Ruinart in “Second Skin“

The champagne producer Maison Ruinart, which belongs to the luxury goods group LVMH, is drawing attention to itself with a new outer packaging for champagne. A “second skin” made of recyclable material preserves the emblematic silhouette of the bottles.

It underlines the curves of their contents and nestles very closely to the typical bottle shape: the “second skin” packaging from champagne producer Maison Ruinart. This is to gradually replace existing cardboard packaging. Although it is very thin, the second skin is resistant to moisture, as Maison Ruinart emphasizes. Because the outer packaging is resistant to moisture, it can even be placed in an ice bucket for several hours until serving.

The packaging also protects the wines from light, which is important for clear glass bottles like Ruinart Blanc de Blancs. The “second skin” can be easily opened and closed by means of a special closure system with a snap fastener formed from the packaging.

Aesthetic and sustainable

The surface of the “second skin” should remind us of the walls of the Crayères de Reims, the old chalk quarries and the natural wine cellars where the champagnes of the Maison Ruinart mature. The paper tray is made of 100 percent cellulose and is much lighter than the previous generation of Ruinart gift boxes. It weighs only 40 grams instead of the previous 360 grams. The carbon footprint has thus been reduced by 60 percent. In addition, 91 percent of the water used in the manufacturing process is clean enough to be released back into nature after filtration.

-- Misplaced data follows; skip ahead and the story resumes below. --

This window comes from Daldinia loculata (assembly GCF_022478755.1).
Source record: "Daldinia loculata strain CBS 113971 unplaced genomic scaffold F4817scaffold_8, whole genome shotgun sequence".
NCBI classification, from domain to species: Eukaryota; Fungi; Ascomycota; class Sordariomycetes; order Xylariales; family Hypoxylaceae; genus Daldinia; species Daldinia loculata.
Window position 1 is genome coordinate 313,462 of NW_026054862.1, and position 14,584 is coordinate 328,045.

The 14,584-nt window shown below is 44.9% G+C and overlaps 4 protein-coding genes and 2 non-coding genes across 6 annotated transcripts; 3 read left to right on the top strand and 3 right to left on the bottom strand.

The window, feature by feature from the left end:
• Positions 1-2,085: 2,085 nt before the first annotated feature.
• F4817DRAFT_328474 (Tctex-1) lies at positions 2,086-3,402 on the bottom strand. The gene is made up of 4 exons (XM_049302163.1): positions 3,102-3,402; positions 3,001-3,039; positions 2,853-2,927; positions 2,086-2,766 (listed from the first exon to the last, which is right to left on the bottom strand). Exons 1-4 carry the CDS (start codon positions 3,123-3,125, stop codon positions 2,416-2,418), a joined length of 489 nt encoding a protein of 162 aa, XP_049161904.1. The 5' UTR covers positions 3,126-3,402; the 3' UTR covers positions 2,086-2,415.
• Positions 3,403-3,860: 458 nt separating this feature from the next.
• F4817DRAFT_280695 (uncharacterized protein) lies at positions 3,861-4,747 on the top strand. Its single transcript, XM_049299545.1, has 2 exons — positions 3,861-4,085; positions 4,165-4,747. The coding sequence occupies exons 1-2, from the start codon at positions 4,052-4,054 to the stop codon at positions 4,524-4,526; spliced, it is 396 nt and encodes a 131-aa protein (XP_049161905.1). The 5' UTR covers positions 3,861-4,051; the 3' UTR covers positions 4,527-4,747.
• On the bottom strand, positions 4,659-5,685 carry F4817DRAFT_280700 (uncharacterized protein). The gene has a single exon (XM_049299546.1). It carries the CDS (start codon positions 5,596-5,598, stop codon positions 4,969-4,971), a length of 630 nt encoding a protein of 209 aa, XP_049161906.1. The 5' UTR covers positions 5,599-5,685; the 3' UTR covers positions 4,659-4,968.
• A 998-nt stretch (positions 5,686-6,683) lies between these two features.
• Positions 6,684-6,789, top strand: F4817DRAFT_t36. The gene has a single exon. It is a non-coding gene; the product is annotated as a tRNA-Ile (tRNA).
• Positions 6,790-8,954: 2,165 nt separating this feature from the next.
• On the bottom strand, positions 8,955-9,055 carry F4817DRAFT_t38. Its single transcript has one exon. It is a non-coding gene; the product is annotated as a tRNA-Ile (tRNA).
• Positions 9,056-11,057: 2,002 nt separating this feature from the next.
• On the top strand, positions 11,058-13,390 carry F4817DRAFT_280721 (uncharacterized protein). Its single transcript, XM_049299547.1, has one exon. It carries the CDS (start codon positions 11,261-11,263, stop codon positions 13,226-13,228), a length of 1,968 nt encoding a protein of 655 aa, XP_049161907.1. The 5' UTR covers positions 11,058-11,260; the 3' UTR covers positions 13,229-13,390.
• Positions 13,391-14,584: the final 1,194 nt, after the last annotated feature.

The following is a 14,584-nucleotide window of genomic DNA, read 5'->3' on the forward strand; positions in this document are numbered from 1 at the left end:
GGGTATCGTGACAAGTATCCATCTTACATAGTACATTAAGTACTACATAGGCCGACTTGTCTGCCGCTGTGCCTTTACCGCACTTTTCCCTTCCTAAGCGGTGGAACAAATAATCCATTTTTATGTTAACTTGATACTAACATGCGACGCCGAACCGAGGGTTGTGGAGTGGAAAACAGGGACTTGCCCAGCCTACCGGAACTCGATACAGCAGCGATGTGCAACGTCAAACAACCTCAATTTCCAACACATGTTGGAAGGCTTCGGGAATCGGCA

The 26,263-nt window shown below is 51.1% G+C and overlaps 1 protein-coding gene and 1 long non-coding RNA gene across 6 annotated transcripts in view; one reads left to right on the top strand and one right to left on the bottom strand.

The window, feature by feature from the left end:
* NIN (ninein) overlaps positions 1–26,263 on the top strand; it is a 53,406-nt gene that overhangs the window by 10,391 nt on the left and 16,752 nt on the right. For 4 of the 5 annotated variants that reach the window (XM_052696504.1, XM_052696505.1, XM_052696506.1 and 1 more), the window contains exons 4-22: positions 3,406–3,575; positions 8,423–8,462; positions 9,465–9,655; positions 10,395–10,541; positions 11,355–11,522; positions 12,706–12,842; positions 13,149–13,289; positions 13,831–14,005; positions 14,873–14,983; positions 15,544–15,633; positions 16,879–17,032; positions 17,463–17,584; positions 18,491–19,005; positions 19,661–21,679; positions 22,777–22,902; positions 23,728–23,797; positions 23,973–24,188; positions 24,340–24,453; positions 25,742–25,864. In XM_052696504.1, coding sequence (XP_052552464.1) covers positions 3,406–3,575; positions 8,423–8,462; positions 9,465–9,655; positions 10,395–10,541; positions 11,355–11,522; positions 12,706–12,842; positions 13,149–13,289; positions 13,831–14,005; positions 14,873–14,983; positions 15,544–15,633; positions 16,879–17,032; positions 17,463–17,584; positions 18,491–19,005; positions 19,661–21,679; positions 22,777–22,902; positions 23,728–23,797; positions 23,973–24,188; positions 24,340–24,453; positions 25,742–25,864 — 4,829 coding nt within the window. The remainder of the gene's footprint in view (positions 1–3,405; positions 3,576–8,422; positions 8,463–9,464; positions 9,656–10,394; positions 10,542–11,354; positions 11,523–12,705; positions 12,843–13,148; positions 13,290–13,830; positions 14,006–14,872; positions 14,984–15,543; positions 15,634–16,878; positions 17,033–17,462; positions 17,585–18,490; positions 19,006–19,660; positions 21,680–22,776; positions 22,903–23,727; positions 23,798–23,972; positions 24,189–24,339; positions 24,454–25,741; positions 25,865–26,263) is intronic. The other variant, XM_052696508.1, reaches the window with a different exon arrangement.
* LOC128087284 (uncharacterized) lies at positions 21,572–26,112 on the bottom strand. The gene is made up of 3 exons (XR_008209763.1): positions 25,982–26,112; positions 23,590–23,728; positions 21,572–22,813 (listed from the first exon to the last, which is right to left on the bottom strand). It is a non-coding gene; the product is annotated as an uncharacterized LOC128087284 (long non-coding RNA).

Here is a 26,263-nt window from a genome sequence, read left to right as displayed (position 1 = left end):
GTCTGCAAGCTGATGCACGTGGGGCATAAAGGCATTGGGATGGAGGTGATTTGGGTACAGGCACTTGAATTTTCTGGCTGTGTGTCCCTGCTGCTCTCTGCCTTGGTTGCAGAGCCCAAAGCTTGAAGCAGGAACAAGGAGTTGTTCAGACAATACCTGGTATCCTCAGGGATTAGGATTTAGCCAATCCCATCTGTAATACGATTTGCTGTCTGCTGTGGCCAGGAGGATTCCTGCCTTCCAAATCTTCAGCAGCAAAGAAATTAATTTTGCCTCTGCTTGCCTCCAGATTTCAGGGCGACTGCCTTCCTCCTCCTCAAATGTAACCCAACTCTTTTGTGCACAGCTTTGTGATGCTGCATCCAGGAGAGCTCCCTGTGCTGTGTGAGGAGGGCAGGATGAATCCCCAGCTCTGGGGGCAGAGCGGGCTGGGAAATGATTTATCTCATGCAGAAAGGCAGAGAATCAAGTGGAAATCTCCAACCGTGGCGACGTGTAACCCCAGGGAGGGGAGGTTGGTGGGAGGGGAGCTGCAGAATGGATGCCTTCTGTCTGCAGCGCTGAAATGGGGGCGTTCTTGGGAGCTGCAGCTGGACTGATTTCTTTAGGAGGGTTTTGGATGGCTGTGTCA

Intensive work on the details

The conception from the idea to the realized new packaging took several years. The creative agency Chic Ruinart convinced with an elegant, sophisticated proposal, as the champagne producer reports. The agency also suggested the material. Then Ruinart’s packaging development department came on board, working with the procurement department to find the right manufacturer to implement the design. One decided for Pusterla 1880 as well as for James Cropper. The two suppliers revised the original design several times to make it compatible for their machines.

Numerous prototypes tried out

According to the company, a total of seven prototypes were required to achieve the realized result. One challenge, for example, was that the housing had to be opaque, but paper alone was not sufficient to filter out all the light. The cellulose mixture was therefore enriched with natural metal oxide, which is also used in the production of certain organic sunscreen cosmetics. Oenological tests have been carried out on each new prototype to ensure that the taste of the wine is perfectly preserved.

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